Anticholinergic Burden

Anticholinergic medications are used to block the neurotransmitter Acetylcholine. Anticholinergics have systemic effects on smooth muscle function including the lungs, gastrointestinal system and urinary tract. Anticholinergic drugs are therefore prescribed to treat a variety of medical conditions including Parkinson’s disease, allergies, Chronic Obstructive Pulmonary Disease, Depression and urinary incontinence.

Medications with anticholinergic properties can be associated Adverse Drug Reactions (ADRs). Examples of such ADRs include dry eyes, urinary retention, dizziness, cognitive impairment and falls. The Anticholinergic effect increases if a stronger Anticholinergic is used, or if different Anticholinergics are used in combination. Older patients are more likely to have multiple co- morbidities, and therefore to be on multiple medications. As the body ages, its ability to metabolise medications declines, and therefore older patients are more susceptible to the Anticholinergic effects of their medications1-3.

Anticholinergic Burden tables were created in 2008 in an attempt to quantify the effects of these medications, and provide a practical tool for optimising prescribing for older patients4. Longitudinal studies have shown an association between the use of Anticholinergics and the risk of developing cognitive impairment and of death5. More recent research also indicates that there is a dose-dependent association between long term use of Anticholinergics and the risk of developing Dementia6.

Many medications that have anticholinergic properties are prescribed on the basis of robust clinical evidence. It is therefore appropriate that these be continued. The purpose of the Anticholinergic Burden Calculator is to aid the Clinician in their decision making during a medication review, and to offer alternatives with a lower Anticholinergic burden, which may or may not be appropriate for that patient.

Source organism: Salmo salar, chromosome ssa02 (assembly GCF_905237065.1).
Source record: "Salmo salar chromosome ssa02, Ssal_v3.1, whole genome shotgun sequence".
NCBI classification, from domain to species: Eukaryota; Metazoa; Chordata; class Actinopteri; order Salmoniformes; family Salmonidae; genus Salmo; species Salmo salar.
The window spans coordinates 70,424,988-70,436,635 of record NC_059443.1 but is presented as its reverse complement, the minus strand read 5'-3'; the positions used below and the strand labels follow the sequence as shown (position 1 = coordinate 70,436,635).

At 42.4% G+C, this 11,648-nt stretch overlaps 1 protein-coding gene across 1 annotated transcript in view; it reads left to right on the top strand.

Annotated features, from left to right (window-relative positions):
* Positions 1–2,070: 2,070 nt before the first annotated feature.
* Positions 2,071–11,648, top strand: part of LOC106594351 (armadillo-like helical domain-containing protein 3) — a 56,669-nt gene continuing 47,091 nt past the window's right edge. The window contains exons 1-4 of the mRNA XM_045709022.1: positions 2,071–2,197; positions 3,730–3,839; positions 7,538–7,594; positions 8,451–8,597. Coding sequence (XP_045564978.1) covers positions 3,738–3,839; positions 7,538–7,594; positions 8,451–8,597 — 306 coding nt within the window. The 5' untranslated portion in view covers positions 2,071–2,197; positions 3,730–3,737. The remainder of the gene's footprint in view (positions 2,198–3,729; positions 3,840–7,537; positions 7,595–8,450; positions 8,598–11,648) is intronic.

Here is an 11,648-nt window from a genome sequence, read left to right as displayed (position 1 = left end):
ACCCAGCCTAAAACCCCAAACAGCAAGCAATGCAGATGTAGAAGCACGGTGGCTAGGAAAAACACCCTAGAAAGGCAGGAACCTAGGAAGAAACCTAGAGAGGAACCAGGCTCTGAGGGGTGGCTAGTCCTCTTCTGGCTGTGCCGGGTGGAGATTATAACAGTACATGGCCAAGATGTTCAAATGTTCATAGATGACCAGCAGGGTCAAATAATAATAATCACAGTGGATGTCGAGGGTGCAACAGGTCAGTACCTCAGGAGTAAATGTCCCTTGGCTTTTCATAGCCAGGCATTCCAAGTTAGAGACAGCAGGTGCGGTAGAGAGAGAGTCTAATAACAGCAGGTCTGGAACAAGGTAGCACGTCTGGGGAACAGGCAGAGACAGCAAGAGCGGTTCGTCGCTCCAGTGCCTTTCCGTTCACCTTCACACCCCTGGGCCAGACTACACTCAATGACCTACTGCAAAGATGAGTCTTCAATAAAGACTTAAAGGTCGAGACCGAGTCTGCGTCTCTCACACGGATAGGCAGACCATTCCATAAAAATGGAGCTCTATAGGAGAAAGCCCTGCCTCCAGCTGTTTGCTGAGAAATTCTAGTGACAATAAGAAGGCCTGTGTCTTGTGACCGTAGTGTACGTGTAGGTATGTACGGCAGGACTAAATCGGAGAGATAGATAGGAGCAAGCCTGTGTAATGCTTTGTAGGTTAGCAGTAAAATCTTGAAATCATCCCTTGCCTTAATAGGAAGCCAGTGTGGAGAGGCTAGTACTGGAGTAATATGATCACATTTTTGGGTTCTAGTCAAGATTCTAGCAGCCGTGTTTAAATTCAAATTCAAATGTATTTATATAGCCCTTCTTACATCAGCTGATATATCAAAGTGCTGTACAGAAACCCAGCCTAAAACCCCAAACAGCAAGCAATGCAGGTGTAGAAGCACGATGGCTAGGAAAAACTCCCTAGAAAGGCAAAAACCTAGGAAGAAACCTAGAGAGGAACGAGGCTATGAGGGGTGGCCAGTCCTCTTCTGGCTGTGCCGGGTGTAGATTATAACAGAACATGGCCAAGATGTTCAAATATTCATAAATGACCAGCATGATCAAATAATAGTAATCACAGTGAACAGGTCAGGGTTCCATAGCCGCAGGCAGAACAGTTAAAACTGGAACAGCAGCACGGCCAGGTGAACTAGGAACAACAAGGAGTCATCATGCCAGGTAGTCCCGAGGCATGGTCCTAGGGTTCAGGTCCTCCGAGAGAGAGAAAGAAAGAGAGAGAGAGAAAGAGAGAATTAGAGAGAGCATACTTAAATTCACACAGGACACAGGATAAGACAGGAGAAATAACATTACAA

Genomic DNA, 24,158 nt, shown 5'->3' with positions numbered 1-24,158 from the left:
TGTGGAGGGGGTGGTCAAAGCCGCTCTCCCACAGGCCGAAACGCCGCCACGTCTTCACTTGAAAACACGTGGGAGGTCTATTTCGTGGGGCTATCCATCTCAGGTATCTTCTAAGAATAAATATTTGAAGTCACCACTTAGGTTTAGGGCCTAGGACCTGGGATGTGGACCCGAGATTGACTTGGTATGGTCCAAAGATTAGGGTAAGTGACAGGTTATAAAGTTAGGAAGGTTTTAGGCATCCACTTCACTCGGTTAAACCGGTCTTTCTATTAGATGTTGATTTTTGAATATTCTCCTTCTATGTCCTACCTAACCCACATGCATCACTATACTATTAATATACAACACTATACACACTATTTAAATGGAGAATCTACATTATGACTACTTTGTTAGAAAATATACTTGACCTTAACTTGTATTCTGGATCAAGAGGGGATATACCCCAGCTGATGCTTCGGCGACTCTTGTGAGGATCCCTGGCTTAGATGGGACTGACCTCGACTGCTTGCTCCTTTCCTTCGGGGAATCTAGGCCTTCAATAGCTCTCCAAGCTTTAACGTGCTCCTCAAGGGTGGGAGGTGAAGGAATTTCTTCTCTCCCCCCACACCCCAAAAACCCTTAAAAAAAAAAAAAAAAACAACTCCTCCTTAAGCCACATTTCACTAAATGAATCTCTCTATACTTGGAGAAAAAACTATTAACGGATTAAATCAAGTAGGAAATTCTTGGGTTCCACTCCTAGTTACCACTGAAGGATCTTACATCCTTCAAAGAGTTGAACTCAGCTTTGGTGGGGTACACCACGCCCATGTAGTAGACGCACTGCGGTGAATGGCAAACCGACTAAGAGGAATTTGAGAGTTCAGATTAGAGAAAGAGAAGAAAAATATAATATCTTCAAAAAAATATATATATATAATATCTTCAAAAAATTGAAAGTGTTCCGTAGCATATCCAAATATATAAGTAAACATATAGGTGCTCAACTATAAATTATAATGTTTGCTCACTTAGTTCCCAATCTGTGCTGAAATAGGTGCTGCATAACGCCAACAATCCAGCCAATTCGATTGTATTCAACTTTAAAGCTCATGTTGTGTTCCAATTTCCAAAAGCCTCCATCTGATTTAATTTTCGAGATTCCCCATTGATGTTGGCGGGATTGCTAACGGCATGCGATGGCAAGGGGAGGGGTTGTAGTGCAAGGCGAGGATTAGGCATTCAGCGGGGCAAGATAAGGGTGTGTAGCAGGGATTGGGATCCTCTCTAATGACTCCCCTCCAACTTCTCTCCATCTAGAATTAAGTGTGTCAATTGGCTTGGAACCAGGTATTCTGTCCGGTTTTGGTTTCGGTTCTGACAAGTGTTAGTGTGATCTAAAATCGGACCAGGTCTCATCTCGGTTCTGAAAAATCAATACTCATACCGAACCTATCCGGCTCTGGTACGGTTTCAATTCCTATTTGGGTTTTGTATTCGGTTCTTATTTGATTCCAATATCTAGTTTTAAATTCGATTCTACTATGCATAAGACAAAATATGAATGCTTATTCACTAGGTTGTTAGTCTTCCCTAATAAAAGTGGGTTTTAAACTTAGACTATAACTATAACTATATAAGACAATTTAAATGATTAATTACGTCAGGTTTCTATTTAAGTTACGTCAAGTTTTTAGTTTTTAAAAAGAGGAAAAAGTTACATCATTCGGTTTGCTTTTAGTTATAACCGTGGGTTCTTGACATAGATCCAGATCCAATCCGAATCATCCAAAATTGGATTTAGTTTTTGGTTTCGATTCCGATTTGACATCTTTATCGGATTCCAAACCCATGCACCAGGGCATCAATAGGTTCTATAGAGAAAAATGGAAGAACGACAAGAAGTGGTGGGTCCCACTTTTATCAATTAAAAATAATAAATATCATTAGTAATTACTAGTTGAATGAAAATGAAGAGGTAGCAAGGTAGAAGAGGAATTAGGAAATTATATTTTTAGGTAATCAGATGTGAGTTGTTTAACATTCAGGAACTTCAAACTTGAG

Anticholinergic burden score updates sourced from


1 Polypharmacy and Medicines Optimisation in Older People. East Cheshire NHS Prescribing Commissioning Policy August 2016

2 Flacker et al. The Association of Serum Anticholinergic Activity with Delirium in Elderly Patients. The American Journey of Geriatric Psychiatry (6:31-41, 1998)

3 Roe et al. Use of Anticholinergic Medication by Older Adults with Dementia. Journal of the American Geriatric Society (50:836-842, 2002)

4 Boustani at al. Impact of Anticholinergics on the Ageing Brain; a review and practical application. Ageing Health (4(3) 311-320, 2008)

5 Fox et al. Anticholinergic Medication Use and Cognitive Impairment in the Older Population; The Medical Research Council Cognitive Function and Ageing Study. Journal of the American Geriatric Society. (59;1477-1483, 2011)

6 Gray et al. Cumulative Use of Strong Anticholinergic Medications and Incident Dementia. Journal of the American Medical Association. (175(3): 401-407, 2015)